(b) subject to the provisions of clause (a), in the case of a photograph taken, or a painting or portrait drawn, or an engraving or a cinematograph film made, for valuable consideration, at the instance of any person, such person shall, in the absence of any agreement to the contrary, be the first owner of the copyright therein;
(c) in the case of a work made in the course of the author’s employment under a contract of service or apprenticeship, to which clause (a) or clause (b) does not apply, the employer shall, in the absence of any agreement to the contrary, be the first owner of the copyright therein;
(cc) in the case of any address or speech delivered in public, the person who has delivered such address or speech or if such person has delivered such address or speech on behalf of any other person, such other person shall be the first owner of the copyright therein notwithstanding that the person who delivers such address or speech, or, as the case may be, the person on whose behalf such address or speech is delivered, is employed by any other person who arranges such address or speech or on whose behalf or premises such address or speech is delivered;
(d) in the case of a Government work, Government shall, in the absence of any agreement to the contrary, be the first owner of the copyright therein;
(dd) in the case of a work made or first published by or under the direction or control of any public undertaking, such public undertaking shall, in the absence of any agreement to the contrary, be the first owner of the copyright therein.
Explanation.― For the purposes of this clause and section 28- A, “public undertaking”, means—
(i) an undertaking owned or controlled by Government; or
(ii) a Government company as defined in section 617 of the Companies Act, 1956 (1 of 1956); or
(iii) a body corporate established by or under any Central,
Provincial or State Act;
(e) in the case of a work to which the provisions of section 41 apply, the international organisation concerned shall be the first owner of the copyright therein:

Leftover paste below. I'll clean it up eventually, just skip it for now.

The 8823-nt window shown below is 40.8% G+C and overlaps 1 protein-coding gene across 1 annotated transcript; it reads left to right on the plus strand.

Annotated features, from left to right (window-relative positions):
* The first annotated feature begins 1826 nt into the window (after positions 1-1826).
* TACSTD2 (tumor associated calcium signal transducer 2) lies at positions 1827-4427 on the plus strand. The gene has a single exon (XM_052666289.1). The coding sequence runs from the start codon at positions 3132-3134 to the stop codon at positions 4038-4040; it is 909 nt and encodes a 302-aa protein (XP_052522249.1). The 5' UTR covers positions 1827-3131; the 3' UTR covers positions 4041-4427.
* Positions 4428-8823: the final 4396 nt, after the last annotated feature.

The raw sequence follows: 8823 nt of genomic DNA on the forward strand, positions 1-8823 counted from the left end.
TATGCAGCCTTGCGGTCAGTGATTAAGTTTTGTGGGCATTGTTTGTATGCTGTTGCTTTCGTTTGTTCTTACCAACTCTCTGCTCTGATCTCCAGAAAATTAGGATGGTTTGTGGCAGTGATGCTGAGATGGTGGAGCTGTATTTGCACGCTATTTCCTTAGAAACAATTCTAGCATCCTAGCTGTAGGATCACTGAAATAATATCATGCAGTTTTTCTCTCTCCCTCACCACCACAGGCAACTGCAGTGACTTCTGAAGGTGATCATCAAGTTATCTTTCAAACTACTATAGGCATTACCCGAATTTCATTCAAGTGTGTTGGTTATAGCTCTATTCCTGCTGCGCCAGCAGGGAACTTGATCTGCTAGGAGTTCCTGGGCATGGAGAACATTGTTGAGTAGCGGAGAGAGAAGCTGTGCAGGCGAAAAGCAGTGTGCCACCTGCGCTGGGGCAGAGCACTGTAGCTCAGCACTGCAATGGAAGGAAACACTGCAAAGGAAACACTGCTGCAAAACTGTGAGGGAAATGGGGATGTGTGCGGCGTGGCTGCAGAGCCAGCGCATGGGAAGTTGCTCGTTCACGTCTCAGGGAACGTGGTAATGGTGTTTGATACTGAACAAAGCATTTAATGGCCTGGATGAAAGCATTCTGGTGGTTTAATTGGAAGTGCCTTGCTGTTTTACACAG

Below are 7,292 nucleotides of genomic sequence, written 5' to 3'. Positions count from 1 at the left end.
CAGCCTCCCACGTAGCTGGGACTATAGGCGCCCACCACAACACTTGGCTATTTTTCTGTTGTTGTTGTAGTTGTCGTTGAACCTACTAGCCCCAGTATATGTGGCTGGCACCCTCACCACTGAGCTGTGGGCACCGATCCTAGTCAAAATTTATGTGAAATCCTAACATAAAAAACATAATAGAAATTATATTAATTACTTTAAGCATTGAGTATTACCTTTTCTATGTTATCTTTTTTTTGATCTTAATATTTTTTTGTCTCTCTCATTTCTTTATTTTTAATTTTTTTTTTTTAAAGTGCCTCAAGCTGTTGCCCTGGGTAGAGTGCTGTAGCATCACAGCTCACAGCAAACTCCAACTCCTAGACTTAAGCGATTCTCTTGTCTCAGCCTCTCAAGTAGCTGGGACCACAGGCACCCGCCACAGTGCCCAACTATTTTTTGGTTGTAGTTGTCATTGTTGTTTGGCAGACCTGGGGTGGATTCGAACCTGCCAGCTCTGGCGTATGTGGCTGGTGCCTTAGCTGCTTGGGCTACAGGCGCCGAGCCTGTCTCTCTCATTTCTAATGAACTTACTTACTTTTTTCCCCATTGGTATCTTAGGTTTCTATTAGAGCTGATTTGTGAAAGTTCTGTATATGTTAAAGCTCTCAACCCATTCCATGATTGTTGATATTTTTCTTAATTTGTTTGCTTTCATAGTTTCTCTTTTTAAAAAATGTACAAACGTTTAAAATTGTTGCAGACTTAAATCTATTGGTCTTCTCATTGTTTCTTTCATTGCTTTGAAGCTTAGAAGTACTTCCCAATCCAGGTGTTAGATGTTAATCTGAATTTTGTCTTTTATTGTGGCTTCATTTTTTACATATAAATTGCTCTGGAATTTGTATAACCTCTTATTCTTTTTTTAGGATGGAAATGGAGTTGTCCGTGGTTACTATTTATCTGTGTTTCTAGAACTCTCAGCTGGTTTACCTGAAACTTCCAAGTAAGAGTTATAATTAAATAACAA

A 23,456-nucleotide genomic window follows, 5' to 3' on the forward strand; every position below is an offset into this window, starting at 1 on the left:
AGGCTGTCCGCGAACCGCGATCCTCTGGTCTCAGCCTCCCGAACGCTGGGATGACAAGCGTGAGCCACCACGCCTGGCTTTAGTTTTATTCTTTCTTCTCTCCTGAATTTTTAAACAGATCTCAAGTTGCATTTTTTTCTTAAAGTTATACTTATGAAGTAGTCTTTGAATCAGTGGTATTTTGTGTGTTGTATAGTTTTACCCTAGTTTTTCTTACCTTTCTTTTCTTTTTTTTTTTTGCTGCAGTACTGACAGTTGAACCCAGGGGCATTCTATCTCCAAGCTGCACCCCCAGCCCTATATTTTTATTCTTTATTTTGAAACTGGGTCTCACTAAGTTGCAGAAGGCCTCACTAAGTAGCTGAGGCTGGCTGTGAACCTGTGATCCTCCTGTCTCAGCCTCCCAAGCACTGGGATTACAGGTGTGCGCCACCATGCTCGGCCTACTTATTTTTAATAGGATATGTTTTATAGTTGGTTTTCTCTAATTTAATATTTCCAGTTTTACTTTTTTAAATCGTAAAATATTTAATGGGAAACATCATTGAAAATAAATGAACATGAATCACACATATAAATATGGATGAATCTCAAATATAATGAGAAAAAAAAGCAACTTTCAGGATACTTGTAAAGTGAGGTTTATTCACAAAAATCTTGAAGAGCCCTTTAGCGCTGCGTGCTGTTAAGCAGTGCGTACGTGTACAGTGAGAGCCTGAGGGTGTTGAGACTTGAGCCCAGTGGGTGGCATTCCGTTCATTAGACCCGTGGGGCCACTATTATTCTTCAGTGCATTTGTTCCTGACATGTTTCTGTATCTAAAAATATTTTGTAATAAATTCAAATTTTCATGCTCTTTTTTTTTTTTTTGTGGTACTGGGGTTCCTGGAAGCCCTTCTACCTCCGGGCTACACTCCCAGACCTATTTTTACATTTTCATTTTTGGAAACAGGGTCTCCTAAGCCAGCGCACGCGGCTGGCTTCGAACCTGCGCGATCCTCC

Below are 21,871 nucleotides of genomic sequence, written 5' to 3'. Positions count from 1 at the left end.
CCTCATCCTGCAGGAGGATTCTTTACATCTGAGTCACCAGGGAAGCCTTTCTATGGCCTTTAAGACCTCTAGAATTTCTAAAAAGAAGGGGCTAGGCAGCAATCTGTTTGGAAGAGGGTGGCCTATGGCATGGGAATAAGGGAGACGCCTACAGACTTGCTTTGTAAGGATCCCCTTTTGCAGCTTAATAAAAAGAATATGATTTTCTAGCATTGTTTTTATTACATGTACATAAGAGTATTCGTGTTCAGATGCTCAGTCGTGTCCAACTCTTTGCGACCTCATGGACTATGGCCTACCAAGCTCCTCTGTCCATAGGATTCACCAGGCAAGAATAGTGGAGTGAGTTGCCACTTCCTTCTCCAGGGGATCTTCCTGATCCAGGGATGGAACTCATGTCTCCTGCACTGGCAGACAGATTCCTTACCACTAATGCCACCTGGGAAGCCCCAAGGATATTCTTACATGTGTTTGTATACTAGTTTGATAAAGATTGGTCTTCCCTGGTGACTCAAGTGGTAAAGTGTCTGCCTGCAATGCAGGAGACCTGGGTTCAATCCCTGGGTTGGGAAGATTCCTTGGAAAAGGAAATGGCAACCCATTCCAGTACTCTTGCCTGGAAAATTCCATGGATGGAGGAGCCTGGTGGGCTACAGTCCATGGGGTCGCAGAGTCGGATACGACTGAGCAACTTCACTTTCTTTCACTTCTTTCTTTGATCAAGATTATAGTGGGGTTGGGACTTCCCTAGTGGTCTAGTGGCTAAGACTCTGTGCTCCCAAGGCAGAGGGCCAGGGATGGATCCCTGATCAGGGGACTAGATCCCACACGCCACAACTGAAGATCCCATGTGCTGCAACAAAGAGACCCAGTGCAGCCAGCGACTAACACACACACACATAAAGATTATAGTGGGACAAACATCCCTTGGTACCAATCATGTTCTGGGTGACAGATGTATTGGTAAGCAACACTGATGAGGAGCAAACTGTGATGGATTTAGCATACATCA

Provided that in case of any work incorporated in a cinematograph work, nothing contained in clauses (b) and (c) shall affect the right of the author in the work referred to in clause (a) of sub-section (1) of section 13;.”
21. Section 17 says that the author of a work is the first owner of Section 2(d), in relation to an artistic work, defines an author to mean the artist. Mr Burad submits that SK Oil, a commercial entity, could never itself be the ‘artist’ and therefore acquired no copyright. The argument overlooks provisos (a), (b) and (c) in the context of artistic works. This is not a matter to which Narayani Trading can ever attest as a matter of its knowledge, i.e., that the artistic work was not done by a person in the employment of, or engaged by, SK Oil. There is no requirement that the person who actually sketched or drew the artwork must be identified and that, even if employed full-time and charged with doing this work, he would be the holder of copyright and not his employer; clause (c) of the proviso covers exactly this situation.
22. Mr Burad’ s next attempt is to draw a distinction between the label and the artistic work. He maintains that the label mark is a registered trade mark and therefore cannot be an artistic work. There is no such dichotomy. This necessarily implies that trade mark registration and copyright protection are distinct and disjunctive. A person may have one or the other but cannot have both, he submits. This is wholly incorrect. The artistic work is the label, and the label is the artistic work. This is true of almost every type of commercial art and commercial graphic design, from labels on wine bottles to the packaging of soap. The label has registration under the Trade Marks The original artistic work, an integral and inseverable part of the label, receives copyright protection.
23. Mr Burad says ‘further documents’ are necessary to establish copyright. This is incorrect. He questions ‘the sweat of the brow’ said to have gone into the making of a label. Again, that cannot be a defence available to Narayani Trading.
24. As I see it, Narayani Trading has only two possible defences. One is to show that Sanjay Soya or SK Oil’s artwork and label is not original at all. That can only be done by showing that there were others who used the same — or a substantially similar — label before SK Oil and Sanjay Soya, i.e. before 2003–04. This would completely oust any claim that Sanjay Soya might have had to copyright. Narayani Trading is unable to show this.
25. The second line of defence is possibly a variant of the first: Narayani Trading would have to show that, prior to Sanjay Soya or SK Oil’s use of this artistic work and label, Narayani Trading had itself used the very artwork that they now use. Narayani Trading would have to show prior use of the present label. Again, the consequence would be the same, to defeat the claim of originality by Sanjay Soya in the artistic work in its label.